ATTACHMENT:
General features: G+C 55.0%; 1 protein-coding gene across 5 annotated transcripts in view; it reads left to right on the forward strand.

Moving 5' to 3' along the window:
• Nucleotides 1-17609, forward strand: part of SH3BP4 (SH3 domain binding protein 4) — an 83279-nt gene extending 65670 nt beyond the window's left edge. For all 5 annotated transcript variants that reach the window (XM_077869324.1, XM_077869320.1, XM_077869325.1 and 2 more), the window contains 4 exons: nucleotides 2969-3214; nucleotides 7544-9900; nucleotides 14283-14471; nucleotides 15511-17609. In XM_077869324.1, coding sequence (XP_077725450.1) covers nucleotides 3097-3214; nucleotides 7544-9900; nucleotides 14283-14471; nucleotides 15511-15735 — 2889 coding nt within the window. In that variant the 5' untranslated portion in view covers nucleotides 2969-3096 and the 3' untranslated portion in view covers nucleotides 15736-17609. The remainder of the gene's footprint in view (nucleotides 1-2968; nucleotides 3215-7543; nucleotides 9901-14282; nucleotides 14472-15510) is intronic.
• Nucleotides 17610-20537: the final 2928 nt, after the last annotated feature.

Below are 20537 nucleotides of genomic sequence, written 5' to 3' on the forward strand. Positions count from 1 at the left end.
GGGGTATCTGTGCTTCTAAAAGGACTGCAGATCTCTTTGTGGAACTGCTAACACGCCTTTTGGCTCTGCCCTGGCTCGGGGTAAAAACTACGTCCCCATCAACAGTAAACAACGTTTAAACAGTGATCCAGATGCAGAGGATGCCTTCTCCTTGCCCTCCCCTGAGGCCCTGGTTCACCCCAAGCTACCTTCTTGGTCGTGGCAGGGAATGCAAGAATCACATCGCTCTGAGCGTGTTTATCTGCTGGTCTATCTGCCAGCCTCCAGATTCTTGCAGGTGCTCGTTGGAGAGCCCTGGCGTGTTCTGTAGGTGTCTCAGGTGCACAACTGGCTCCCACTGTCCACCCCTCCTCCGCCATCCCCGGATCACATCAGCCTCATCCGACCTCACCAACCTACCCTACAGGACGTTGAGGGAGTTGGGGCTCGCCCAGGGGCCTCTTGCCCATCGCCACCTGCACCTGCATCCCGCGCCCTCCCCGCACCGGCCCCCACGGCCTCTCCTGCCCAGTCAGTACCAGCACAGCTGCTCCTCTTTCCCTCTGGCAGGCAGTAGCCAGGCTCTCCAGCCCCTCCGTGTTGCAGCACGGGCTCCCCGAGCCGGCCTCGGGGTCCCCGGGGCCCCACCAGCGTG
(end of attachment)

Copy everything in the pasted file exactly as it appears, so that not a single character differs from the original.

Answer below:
General features: G+C 55.0%; 1 protein-coding gene across 5 annotated transcripts in view; it reads left to right on the forward strand.

Moving 5' to 3' along the window:
• Nucleotides 1-17609, forward strand: part of SH3BP4 (SH3 domain binding protein 4) — an 83279-nt gene extending 65670 nt beyond the window's left edge. For all 5 annotated transcript variants that reach the window (XM_077869324.1, XM_077869320.1, XM_077869325.1 and 2 more), the window contains 4 exons: nucleotides 2969-3214; nucleotides 7544-9900; nucleotides 14283-14471; nucleotides 15511-17609. In XM_077869324.1, coding sequence (XP_077725450.1) covers nucleotides 3097-3214; nucleotides 7544-9900; nucleotides 14283-14471; nucleotides 15511-15735 — 2889 coding nt within the window. In that variant the 5' untranslated portion in view covers nucleotides 2969-3096 and the 3' untranslated portion in view covers nucleotides 15736-17609. The remainder of the gene's footprint in view (nucleotides 1-2968; nucleotides 3215-7543; nucleotides 9901-14282; nucleotides 14472-15510) is intronic.
• Nucleotides 17610-20537: the final 2928 nt, after the last annotated feature.

Below are 20537 nucleotides of genomic sequence, written 5' to 3' on the forward strand. Positions count from 1 at the left end.
GGGGTATCTGTGCTTCTAAAAGGACTGCAGATCTCTTTGTGGAACTGCTAACACGCCTTTTGGCTCTGCCCTGGCTCGGGGTAAAAACTACGTCCCCATCAACAGTAAACAACGTTTAAACAGTGATCCAGATGCAGAGGATGCCTTCTCCTTGCCCTCCCCTGAGGCCCTGGTTCACCCCAAGCTACCTTCTTGGTCGTGGCAGGGAATGCAAGAATCACATCGCTCTGAGCGTGTTTATCTGCTGGTCTATCTGCCAGCCTCCAGATTCTTGCAGGTGCTCGTTGGAGAGCCCTGGCGTGTTCTGTAGGTGTCTCAGGTGCACAACTGGCTCCCACTGTCCACCCCTCCTCCGCCATCCCCGGATCACATCAGCCTCATCCGACCTCACCAACCTACCCTACAGGACGTTGAGGGAGTTGGGGCTCGCCCAGGGGCCTCTTGCCCATCGCCACCTGCACCTGCATCCCGCGCCCTCCCCGCACCGGCCCCCACGGCCTCTCCTGCCCAGTCAGTACCAGCACAGCTGCTCCTCTTTCCCTCTGGCAGGCAGTAGCCAGGCTCTCCAGCCCCTCCGTGTTGCAGCACGGGCTCCCCGAGCCGGCCTCGGGGTCCCCGGGGCCCCACCAGCGTG